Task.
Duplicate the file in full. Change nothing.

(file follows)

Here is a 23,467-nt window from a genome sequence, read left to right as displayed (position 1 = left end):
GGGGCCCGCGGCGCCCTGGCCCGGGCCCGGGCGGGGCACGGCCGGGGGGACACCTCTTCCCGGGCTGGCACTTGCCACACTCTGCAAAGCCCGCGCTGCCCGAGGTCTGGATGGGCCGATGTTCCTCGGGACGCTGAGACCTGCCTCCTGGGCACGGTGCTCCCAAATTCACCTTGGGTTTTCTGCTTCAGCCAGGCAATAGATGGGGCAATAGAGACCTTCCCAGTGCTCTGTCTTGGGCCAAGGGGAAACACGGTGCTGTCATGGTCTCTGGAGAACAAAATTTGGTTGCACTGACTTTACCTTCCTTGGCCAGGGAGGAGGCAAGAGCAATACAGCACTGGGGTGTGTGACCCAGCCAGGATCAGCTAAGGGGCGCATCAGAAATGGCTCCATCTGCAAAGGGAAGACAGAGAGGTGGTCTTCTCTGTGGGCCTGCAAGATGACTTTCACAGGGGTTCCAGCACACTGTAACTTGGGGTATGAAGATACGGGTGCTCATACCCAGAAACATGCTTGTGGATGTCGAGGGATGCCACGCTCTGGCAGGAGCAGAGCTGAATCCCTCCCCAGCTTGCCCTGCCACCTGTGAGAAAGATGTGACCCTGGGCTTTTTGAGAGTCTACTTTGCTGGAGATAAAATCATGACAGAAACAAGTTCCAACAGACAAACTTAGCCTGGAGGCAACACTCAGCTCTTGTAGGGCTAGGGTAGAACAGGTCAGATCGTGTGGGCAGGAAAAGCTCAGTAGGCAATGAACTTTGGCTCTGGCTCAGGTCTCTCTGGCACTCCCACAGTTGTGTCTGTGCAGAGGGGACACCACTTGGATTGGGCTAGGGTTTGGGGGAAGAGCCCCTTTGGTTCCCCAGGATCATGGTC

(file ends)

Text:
Here is a 23,467-nt window from a genome sequence, read left to right as displayed (position 1 = left end):
GGGGCCCGCGGCGCCCTGGCCCGGGCCCGGGCGGGGCACGGCCGGGGGGACACCTCTTCCCGGGCTGGCACTTGCCACACTCTGCAAAGCCCGCGCTGCCCGAGGTCTGGATGGGCCGATGTTCCTCGGGACGCTGAGACCTGCCTCCTGGGCACGGTGCTCCCAAATTCACCTTGGGTTTTCTGCTTCAGCCAGGCAATAGATGGGGCAATAGAGACCTTCCCAGTGCTCTGTCTTGGGCCAAGGGGAAACACGGTGCTGTCATGGTCTCTGGAGAACAAAATTTGGTTGCACTGACTTTACCTTCCTTGGCCAGGGAGGAGGCAAGAGCAATACAGCACTGGGGTGTGTGACCCAGCCAGGATCAGCTAAGGGGCGCATCAGAAATGGCTCCATCTGCAAAGGGAAGACAGAGAGGTGGTCTTCTCTGTGGGCCTGCAAGATGACTTTCACAGGGGTTCCAGCACACTGTAACTTGGGGTATGAAGATACGGGTGCTCATACCCAGAAACATGCTTGTGGATGTCGAGGGATGCCACGCTCTGGCAGGAGCAGAGCTGAATCCCTCCCCAGCTTGCCCTGCCACCTGTGAGAAAGATGTGACCCTGGGCTTTTTGAGAGTCTACTTTGCTGGAGATAAAATCATGACAGAAACAAGTTCCAACAGACAAACTTAGCCTGGAGGCAACACTCAGCTCTTGTAGGGCTAGGGTAGAACAGGTCAGATCGTGTGGGCAGGAAAAGCTCAGTAGGCAATGAACTTTGGCTCTGGCTCAGGTCTCTCTGGCACTCCCACAGTTGTGTCTGTGCAGAGGGGACACCACTTGGATTGGGCTAGGGTTTGGGGGAAGAGCCCCTTTGGTTCCCCAGGATCATGGTC